But the Phoenix Family Museum has one more hurdle to cross before it can become more than a dream.

If Phoenix voters approve Proposition 6, the arts and culture portion of the upcoming bond package, the organization will be able to use $10.5 million in city funds to buy the historic Monroe School on Seventh Street, transforming it into a children's museum aimed at kids up to 12 years old.

"This is the time," says Freeman, an arts consultant and mother of two. "The time is ripe."

Freeman, a former City of Phoenix employee, is the head of the museum's board of directors. Kim Van der Veen, who has worked for the city for nearly 10 years in a number of management and policy positions, is the executive director of the organization. Neither draws a salary from the family museum.

Van der Veen wouldn't talk with New Times about the project or about concerns over whether she is using her insider connections with the city to win support for the museum. She left a brief voice mail lauding the museum and the bond committee process but was unavailable for interviews the last two weeks. Instead, Freeman was designated as the spokesperson for the group.

Critics of the proposal are bitter about the bond committee process in which a panel of citizens -- including several with ties to the Family Museum -- voted to give a large chunk of money to an organization with no track record when other already established groups went unfunded. A total of about $80 million for cultural and historic preservation projects is on the ballot.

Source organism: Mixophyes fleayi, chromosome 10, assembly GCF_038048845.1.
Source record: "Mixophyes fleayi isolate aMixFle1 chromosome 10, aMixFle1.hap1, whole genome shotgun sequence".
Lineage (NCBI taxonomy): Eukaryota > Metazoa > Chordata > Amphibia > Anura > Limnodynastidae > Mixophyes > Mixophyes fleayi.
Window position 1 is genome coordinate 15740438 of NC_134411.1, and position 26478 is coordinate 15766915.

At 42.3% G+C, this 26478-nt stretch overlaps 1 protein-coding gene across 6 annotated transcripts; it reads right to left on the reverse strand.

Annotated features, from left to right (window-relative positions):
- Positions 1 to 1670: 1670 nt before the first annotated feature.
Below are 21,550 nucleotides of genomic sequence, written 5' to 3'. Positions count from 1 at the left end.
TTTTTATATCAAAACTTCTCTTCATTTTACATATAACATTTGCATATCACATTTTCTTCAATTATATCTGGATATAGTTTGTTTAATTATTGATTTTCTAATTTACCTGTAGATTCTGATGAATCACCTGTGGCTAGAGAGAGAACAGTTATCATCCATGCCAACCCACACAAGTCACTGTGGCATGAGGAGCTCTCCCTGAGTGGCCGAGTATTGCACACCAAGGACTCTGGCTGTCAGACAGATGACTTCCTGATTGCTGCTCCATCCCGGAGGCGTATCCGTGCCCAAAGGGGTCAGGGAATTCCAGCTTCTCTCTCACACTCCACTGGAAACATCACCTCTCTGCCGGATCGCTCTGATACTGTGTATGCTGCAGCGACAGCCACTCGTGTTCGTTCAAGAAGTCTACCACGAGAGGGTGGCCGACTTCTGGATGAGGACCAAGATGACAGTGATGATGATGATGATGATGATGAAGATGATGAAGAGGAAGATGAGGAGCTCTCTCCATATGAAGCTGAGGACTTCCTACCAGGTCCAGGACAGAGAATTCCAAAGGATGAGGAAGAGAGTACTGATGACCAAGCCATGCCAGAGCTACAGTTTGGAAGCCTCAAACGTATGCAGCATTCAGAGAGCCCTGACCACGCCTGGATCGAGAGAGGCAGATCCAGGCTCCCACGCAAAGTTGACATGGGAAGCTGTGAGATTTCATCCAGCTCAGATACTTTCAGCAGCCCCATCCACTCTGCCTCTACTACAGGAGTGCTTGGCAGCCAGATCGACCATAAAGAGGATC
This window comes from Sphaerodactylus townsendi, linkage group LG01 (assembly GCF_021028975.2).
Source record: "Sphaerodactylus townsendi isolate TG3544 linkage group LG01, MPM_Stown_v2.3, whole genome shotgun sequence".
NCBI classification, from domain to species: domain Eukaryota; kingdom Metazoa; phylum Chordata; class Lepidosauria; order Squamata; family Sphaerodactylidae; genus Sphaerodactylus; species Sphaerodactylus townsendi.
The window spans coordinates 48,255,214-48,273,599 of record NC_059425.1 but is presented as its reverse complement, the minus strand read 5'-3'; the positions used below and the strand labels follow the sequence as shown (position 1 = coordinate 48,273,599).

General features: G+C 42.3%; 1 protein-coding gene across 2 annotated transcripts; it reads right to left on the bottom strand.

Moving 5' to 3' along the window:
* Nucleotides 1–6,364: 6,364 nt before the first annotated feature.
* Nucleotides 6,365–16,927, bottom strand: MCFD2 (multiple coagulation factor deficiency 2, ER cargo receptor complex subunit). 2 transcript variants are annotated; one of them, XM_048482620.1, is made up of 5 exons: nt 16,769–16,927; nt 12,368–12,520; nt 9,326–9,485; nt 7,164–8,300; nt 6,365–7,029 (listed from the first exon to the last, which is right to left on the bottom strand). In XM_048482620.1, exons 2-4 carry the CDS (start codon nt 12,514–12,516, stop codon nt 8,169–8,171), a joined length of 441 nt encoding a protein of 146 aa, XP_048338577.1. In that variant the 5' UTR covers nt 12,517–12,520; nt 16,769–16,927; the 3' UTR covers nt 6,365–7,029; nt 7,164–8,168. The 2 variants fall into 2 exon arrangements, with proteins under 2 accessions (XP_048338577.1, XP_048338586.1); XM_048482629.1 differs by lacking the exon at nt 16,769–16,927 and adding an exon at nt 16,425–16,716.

And in Mesa, home of the Arizona Museum for Youth, city leaders say there might not be room in this Valley for two children's museums.

Joanie Flatt, a Mesa public relations executive, is worried that the Phoenix Family Museum would duplicate the Mesa museum's efforts.

"There is not a need in this Valley for another youth museum. The appropriate thing to do would have been for Phoenix to get involved in supporting the Museum for Youth," she says. "It's not called the Mesa Museum for Youth. It's the Arizona Museum for Youth. Do you need two Arizona Historical Societies, for God's sake?"  

Mesa Vice Mayor Jim Davidson fears two children's museums may not survive, given the increased competition for families' recreational time and dollars and the limited funds available to sustain such entities.

In the worst scenario, he says, one of the two museums could actually fail. A shuttered museum might discourage public or private entities from spending more money on other institutions, Davidson says.

"It could undermine all future financing for art and cultural amenities," he says.